“This is the parade they never got,” said Army Col. David J. Clark, director of the Defense Department’s 60th Anniversary of the Korean War Commemoration Committee. “These guys didn’t come home to a lot of fanfare.”
Among the veterans on the float is Hiroshi Miyamura, who received the Medal of Honor for his actions as an Army corporal in Korea but says many of his comrades drew little thanks.
“That’s one of the reasons I decided to do it, because the Korean War veterans never received the recognition they earned,” Miyamura, 87, said in a telephone interview Thursday from Las Vegas, where he and his family had stopped en route from his home in Gallup, N.M., to Pasadena, Calif., for the parade.
The float is part of an effort to raise awareness of the anniversary not just among the American people but also among the Korean War veterans themselves, many of whom are unaware of the commemorations in their honor, including a recent Senate resolution designating 2012-2013 as the “Year of the Korean War Veteran,” Clark said.
“We were looking for a dynamic way that we can ring in this year in a way that reaches that generation,” said Clark, who also serves as director of foreign intelligence for the Army at the Pentagon. “We know that demographic watches this parade.”
The Tournament of Roses parade, now in its 124th year, draws a larger television audience than any other parade in the United States and is also broadcast in a number of other countries, according to the commemoration committee.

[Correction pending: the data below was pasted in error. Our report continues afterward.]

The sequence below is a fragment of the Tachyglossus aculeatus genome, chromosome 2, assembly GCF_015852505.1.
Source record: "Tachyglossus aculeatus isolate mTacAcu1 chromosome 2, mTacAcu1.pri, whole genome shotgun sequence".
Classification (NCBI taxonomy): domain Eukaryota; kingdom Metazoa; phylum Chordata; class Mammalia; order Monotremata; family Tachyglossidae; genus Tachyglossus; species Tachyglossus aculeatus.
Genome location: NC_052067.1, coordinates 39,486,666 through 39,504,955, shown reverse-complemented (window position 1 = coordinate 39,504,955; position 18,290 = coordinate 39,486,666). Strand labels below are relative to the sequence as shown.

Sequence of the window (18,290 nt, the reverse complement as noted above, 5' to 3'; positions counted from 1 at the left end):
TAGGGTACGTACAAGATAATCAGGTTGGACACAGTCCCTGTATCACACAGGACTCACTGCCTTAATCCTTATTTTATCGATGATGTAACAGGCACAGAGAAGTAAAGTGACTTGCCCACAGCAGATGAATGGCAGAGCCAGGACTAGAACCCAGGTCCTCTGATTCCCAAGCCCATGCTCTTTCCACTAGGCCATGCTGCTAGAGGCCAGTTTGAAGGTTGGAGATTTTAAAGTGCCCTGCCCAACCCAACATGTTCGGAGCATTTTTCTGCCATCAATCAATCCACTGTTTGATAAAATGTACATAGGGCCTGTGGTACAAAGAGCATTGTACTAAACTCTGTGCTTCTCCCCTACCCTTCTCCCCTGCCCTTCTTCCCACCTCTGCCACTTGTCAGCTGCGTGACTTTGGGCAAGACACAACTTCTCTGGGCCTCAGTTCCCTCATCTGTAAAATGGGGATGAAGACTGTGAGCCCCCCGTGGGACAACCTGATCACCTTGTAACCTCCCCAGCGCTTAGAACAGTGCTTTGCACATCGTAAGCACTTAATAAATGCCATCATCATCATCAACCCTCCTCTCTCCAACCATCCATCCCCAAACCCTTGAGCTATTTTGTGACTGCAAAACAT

Compared with the Civil War
sesquicentennial, the War of 1812 bicentennial and the ongoing observation of events marking the 50th anniversary of the Vietnam War, the Korean War commemoration has received little attention. The dedication of the Korean War memorial on the Mall in 1995 put a focus on the war, as did a 2000-2003 observation of the war’s 50th anniversary. “Other than a few events like that, the Korean War has been forgotten,” Clark said.
Clark said it is important to reach as many veterans as possible for the 60th anniversary. “Many of them are very elderly and won’t be around for the next milestone,” he said. The anniversary commemoration will culminate with a ceremony for the Washington area on July 27 marking the 60th anniversary of the armistice that ended the fighting.
The Korean War float is 21 feet high and 55 feet long and is being decorated with 10,000 roses and 10,000 carnations. It was designed and built by two California float-building companies. The Defense Department is spending about $250,000 on the parade, part of the nearly $6 million that has been allocated for the three-year-long commemoration.